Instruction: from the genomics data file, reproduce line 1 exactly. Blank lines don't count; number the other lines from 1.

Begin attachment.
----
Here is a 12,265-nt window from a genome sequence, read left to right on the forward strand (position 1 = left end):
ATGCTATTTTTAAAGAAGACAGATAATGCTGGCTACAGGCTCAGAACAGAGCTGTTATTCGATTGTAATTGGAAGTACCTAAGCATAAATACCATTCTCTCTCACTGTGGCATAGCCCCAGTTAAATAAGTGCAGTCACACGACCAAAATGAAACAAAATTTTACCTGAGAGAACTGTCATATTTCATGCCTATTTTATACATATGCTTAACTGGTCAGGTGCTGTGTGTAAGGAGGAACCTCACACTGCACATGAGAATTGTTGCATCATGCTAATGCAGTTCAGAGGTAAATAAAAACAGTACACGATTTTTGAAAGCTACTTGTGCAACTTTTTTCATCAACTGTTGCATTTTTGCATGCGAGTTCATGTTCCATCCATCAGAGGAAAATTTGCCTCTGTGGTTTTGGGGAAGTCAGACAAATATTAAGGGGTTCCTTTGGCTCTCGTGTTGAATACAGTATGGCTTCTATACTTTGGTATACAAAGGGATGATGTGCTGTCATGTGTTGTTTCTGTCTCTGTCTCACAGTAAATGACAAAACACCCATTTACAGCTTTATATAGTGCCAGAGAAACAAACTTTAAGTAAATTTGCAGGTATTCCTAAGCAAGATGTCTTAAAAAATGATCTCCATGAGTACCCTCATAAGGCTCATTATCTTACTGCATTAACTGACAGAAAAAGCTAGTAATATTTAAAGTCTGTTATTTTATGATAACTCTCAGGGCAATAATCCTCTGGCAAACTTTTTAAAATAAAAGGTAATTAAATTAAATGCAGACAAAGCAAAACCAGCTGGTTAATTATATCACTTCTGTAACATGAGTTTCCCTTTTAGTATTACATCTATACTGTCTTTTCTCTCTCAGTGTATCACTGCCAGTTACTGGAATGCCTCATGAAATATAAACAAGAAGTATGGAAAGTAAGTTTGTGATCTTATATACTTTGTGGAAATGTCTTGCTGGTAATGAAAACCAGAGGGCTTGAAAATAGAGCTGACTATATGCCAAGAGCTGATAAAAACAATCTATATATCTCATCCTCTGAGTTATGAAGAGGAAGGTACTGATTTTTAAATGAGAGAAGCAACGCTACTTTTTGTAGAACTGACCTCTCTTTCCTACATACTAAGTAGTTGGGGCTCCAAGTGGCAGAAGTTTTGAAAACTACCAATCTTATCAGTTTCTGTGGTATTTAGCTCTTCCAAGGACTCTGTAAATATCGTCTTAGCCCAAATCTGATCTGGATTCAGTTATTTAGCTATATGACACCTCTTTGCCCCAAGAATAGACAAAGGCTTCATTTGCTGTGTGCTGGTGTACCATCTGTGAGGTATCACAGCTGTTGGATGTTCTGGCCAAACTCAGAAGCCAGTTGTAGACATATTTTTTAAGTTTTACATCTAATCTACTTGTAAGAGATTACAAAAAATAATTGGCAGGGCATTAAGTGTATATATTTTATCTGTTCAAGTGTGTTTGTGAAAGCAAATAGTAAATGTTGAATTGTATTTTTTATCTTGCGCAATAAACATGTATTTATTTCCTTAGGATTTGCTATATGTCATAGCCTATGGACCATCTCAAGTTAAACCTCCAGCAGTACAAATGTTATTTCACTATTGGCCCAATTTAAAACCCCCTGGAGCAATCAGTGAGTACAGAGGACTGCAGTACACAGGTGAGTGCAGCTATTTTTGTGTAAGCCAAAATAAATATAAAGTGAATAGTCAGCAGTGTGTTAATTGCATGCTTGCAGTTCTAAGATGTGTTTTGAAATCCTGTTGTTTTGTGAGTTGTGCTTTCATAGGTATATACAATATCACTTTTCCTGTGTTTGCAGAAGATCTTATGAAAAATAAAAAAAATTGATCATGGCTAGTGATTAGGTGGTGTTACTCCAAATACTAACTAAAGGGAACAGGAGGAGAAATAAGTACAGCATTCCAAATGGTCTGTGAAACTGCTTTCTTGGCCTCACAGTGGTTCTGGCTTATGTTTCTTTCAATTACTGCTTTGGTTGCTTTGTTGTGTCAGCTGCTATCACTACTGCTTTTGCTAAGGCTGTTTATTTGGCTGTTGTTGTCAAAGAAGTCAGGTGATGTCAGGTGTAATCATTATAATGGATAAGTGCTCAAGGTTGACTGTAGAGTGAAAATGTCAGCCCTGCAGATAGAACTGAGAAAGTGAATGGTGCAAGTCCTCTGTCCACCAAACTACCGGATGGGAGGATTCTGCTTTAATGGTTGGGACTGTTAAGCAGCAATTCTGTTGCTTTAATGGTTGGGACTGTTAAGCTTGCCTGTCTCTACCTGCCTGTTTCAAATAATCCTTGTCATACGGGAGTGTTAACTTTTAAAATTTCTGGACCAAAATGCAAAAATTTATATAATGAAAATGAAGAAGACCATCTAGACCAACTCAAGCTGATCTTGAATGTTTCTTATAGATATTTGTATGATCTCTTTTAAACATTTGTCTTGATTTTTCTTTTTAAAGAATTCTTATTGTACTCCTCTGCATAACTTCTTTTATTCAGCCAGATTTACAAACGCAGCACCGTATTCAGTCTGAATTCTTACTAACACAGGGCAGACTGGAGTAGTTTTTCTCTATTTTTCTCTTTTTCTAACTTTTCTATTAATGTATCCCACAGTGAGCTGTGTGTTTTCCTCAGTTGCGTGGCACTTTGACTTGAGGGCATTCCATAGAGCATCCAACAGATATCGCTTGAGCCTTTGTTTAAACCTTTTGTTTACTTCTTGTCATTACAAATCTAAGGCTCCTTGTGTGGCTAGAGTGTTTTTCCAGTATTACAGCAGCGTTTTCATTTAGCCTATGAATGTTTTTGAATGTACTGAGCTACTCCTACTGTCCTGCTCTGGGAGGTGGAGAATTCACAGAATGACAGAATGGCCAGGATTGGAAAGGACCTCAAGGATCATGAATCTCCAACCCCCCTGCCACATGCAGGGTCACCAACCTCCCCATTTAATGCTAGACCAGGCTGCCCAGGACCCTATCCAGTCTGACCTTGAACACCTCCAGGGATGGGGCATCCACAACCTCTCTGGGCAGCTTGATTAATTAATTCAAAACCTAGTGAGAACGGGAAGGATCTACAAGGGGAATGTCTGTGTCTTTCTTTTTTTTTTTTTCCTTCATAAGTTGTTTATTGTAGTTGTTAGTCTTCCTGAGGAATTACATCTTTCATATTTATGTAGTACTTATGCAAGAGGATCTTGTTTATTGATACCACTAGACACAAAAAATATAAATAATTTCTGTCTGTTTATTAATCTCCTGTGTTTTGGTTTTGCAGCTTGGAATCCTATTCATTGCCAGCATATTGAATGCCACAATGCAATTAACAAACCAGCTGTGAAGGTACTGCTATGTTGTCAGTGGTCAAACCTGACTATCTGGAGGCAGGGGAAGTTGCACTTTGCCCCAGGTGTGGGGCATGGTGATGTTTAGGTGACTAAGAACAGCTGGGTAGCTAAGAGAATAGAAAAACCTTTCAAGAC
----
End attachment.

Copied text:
Here is a 12,265-nt window from a genome sequence, read left to right on the forward strand (position 1 = left end):